Lawlor’s got a height advantage over Homicide, as well as experience in professional fights – and started out by taking Homicide down… only for Homicide to spin out.
Homicide stuffs a takedown, but Lawlor goes for the legs with some kicks, before Homicide flipped him off. More kicks from Lawlor lead to him going for a waistlock as he rolled Homicide down, before Homicide got up and walked through some strikes as both men began to throw elbows. The fight moves to chops and knees as we could forget about any pretense of technical holds here. Lawlor knocks down Homicide, but a running knee is countered as Homicide pulled him into a STF attempt, but Lawlor manages to slide out and catch Homicide with shots to the back of the head.
A roll takes Homicide down for a double wristlock, but he throws Lawlor free with a T-bone suplex before we went back to the strikes. Elbows have Lawlor briefly dazed, as the pair begin to swing like they were on an ice hockey rink. A leaping headbutt almost knocks Lawlor out of the ring, and Homicide keeps going with those headbutts, then some cravat knees as a roll through led Homicide in for some Danielson elbows.
Homicide tries to stretch Lawlor, rolling him down for a crossface, but Lawlor rolls free and nails some gut punches. A leg lock’s quickly stood up out of as Homicide just stomps on Lawlor’s head, leaving the crowd aghast as the referee went to check on him. Lawlor refuses to let the match get waved off, and comes back in with a spear before a front guillotine choke ended with Homicide slipping out for an Exploder!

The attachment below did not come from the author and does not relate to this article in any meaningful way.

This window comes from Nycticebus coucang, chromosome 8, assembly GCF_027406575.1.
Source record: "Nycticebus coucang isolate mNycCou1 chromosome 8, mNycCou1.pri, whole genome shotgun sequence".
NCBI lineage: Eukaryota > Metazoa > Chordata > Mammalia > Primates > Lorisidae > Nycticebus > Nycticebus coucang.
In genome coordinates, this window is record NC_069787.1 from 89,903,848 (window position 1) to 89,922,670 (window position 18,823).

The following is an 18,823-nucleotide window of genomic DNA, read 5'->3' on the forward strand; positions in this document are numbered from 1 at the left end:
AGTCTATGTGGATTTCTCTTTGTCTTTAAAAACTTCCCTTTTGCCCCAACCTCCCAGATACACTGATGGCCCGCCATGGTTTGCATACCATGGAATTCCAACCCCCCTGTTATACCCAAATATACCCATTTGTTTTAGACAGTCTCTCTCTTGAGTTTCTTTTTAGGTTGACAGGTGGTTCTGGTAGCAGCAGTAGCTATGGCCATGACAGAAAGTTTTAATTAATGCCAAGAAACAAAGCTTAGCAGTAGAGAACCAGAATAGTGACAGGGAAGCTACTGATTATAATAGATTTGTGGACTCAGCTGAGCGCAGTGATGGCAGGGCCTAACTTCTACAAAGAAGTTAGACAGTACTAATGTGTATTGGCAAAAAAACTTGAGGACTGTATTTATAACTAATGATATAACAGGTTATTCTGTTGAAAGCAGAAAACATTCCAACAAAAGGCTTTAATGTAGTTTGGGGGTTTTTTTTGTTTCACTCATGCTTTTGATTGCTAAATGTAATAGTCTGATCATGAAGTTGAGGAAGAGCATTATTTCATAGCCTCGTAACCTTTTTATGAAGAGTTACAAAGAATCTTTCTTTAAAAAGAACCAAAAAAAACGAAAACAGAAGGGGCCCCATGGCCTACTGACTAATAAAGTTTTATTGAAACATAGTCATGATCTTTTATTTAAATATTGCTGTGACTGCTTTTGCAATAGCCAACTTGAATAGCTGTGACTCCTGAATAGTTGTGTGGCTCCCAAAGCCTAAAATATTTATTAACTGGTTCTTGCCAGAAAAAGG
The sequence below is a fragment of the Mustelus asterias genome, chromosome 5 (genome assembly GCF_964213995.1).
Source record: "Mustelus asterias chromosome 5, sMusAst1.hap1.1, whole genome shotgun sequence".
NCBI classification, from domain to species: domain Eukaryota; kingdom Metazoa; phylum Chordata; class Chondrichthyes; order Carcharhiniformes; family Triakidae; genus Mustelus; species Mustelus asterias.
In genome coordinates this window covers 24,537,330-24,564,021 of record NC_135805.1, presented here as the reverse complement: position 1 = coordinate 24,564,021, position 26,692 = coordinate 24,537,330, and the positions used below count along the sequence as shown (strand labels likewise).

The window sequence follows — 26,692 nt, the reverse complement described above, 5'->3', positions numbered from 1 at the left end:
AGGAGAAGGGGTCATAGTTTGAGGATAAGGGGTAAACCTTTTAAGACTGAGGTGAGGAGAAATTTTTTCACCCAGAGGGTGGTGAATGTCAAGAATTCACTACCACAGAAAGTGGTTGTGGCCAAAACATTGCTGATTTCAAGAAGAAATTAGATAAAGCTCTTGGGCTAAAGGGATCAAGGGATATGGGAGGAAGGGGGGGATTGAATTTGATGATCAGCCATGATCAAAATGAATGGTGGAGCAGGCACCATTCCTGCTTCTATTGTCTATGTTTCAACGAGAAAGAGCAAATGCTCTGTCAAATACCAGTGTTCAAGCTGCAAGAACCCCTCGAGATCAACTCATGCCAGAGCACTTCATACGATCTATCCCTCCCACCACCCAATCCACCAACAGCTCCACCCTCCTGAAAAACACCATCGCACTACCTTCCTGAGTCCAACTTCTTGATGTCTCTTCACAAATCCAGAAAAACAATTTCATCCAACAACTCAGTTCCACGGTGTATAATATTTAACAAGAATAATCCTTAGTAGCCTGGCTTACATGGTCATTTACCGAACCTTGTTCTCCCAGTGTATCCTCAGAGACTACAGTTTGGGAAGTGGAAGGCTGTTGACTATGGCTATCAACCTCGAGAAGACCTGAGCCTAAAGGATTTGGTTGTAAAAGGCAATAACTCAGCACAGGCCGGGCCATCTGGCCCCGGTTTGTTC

Lawlor tries for a second spear, but gets stopped with a knee strike as Homicide then teased a Cop Killer… Lawlor slips out into a rear naked choke, but that’s avoided, as Lawlor instead went for a half crab that eventually forces the break. BEAUTIFUL stuff this – with the two contrasting styles making for a brutal sprint that ended with Homicide going into his past to try and win out, only for Lawlor to get the win with a good ol’ fashioned half crab. ****¼
Josh Alexander vs. Davey Boy Smith Jr.
Davey Boy’s wearing trunks that remind me of the Allied Powers tag team…
We get going with Smith taking down Alexander, whose search for a takedown bore little fruit as Smith stuffed him early on. They reset, with Alexander going for a single leg, but Smith rolls through into a double wristlock attempt, then moved up to the ankle as Alexander tried to club his way free. Instead, a cross armbreaker is applied as Alexander tried to roll out, but ended up hanging from the apron as the referee forces a break.